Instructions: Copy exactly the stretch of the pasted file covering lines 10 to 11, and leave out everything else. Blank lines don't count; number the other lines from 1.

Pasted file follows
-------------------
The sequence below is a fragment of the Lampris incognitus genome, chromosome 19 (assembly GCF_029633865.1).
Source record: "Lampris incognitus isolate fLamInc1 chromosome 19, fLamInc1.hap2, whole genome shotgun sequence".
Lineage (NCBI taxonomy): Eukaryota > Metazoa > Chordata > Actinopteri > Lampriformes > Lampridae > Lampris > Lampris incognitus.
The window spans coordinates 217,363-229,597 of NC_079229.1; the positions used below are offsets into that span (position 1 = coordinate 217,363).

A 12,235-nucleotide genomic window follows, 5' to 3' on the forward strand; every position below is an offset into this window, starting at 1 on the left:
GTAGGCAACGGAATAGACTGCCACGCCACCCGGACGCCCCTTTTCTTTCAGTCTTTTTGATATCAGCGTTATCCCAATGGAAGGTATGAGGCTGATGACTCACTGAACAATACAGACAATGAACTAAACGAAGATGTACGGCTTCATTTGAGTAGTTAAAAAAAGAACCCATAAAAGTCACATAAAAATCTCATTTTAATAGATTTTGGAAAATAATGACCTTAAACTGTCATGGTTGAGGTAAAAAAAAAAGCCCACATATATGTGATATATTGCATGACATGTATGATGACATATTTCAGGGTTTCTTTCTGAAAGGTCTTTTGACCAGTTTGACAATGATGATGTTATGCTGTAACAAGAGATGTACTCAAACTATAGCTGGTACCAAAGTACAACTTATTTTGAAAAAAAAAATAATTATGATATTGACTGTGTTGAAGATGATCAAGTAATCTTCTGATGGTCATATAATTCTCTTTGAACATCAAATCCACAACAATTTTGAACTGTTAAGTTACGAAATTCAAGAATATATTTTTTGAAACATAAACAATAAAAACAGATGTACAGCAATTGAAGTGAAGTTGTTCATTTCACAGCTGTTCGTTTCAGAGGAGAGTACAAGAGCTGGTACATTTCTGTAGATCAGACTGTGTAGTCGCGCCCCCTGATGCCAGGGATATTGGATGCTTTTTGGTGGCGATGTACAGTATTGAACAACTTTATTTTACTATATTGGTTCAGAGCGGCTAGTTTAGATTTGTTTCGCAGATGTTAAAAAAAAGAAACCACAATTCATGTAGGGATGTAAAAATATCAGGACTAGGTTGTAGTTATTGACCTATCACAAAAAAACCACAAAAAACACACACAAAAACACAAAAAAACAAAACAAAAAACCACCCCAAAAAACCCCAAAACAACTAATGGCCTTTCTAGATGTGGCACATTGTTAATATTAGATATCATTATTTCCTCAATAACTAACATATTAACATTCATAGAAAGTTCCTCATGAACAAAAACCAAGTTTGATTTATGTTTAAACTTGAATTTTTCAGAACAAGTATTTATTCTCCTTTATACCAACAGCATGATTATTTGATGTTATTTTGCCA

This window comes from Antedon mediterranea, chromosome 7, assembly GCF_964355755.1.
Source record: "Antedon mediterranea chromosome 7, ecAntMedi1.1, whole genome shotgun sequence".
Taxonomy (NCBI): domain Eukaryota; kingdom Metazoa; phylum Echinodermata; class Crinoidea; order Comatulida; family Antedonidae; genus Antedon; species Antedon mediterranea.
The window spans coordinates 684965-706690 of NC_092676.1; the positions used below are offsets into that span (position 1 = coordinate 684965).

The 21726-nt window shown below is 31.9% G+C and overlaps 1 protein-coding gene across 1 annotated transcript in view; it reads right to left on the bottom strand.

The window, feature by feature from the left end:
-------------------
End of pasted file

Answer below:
The window spans coordinates 684965-706690 of NC_092676.1; the positions used below are offsets into that span (position 1 = coordinate 684965).

The 21726-nt window shown below is 31.9% G+C and overlaps 1 protein-coding gene across 1 annotated transcript in view; it reads right to left on the bottom strand.